Here In Nazareth

This is one of my first sermons, as my senior year sermon practicum to the entire school. It speaks a prophetic challenge. 

Is. 29:9-14. 18 & 19      Wesley Theological Seminary, Wash, D. C. 

Mark 6:1-6                March 31, 1984

 

 

"Here in Nazareth"
In Nazareth, the people knew Jesus very well. As a child he grew up among them, and the other mothers knew him as Mary's son. His family was well known; it was hard not to be in such a small town as Nazareth. Jesus learned the trade of his father, and he too became known as a builder of houses and things. He was known to the people, but he was not extraordinary; on the contrary he was quite common and unremarkable. He blended with the rhythms of everyday life, and he was content not to stand out. If you looked at him, you would not have been able to distinguish him from the rest of the people of Nazareth. And he stayed there for a long while; resting in the simple, quiet harmonies of life.
On one uneventful day, he quietly slipped away. And soon the people of the town began to hear strange and marvelous tales about Jesus. They heard that he was healing the sick, casting out demons, and preaching repentance. At first, they were amazed and could not believe that it was the Jesus they knew. But word came back to them that it was indeed their Jesus of Nazareth. And they wondered what could have happened to make him change.
Now these people in Nazareth had an advantage that you and I have never had. They knew Jesus in the flesh. They walked with him and talked with him and called him by name. They ate with him, bought from him and sold to him. They worshipped with him and sang songs of praise with him in the synagogue. But in spite of their familiarity with Jesus, they really did not know him; for he remained in their eyes what they had learned about him. They did not know him for himself. So when God began to do miracles in him, their familiarity with Jesus became a form of blindness. He was subconscious knowledge — always there — below the surface. Everybody knew Jesus! He was a carpenter; Mary's son. (And no prophet!)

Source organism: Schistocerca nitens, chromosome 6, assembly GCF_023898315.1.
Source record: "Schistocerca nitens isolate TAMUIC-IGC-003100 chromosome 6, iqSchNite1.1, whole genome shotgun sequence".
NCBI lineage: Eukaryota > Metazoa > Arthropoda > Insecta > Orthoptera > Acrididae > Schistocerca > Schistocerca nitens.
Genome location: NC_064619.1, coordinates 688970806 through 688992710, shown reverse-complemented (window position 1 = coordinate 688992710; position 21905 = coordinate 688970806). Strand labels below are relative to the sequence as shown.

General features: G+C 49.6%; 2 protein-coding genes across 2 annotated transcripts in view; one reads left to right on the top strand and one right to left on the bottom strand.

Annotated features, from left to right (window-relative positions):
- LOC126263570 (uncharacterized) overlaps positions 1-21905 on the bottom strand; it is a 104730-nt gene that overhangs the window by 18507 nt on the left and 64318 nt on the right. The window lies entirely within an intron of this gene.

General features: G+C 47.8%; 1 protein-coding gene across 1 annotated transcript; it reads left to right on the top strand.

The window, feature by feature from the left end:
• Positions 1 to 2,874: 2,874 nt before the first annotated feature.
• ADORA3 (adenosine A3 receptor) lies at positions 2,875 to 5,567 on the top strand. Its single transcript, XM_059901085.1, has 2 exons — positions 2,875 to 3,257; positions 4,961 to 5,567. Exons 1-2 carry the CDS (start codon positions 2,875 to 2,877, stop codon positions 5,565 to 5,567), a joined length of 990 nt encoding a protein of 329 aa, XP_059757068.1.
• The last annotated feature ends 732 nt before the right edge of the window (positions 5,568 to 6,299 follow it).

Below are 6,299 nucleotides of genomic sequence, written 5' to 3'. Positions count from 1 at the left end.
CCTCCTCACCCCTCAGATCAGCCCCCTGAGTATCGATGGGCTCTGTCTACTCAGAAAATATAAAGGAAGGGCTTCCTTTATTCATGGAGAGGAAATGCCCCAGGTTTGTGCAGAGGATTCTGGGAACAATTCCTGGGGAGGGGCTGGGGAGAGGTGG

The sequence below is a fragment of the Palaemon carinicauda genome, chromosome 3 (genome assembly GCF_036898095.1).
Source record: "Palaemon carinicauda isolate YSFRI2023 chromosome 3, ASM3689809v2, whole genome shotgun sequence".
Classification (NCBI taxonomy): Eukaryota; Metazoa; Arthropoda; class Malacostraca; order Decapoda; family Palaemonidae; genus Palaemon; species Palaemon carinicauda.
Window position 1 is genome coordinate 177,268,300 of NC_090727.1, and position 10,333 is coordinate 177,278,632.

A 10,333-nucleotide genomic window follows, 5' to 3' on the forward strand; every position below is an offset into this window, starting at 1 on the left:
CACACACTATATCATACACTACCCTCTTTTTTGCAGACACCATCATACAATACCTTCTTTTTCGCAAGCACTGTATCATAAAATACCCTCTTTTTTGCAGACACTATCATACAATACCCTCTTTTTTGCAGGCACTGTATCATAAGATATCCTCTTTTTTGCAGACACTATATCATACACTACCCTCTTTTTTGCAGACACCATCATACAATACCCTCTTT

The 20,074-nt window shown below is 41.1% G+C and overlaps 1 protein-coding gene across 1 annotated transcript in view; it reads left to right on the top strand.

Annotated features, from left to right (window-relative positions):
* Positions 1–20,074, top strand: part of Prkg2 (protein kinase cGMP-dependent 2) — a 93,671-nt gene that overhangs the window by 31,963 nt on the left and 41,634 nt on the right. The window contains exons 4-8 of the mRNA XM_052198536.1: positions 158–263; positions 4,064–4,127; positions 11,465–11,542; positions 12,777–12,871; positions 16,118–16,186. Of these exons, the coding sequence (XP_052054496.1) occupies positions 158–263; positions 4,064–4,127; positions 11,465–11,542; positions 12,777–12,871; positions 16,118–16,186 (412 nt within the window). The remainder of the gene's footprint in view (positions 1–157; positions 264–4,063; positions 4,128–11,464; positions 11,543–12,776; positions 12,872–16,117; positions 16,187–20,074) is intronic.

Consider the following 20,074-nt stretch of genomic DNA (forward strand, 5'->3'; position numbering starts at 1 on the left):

As it was in their day, is it possible that our familiarity with Jesus has created a blind spot in us? As we are blind to the nose on our face because of its closeness to our eyes, is it possible that we are blind to Jesus as well? Is the image we have in our minds really Jesus, or just a reflection of ourselves? For we think we know Jesus. We know him better than the people of Capernaum and better than those uneducated folk of Backwater, Tenn. Did he not grow up on our streets? Is he not one of us? We are his neighbors. We live in the same town. We have studied all about him in our classes and have read all about him in our texts. We know what we need to know about him. What more is there to tell? What power does he have? 
Knowledge can be blindness if it will not let you see, and like a blind spot, we are so familiar with Jesus that we think we have seen him without ever bothering to stop and take a really good look. He walks our streets and shares with us water from the same well. But he fades from our view, and just as it was for the people in Nazareth, our physical proximity to Jesus is an illusion which hides our spiritual distance. We are much farther from him than we want to admit.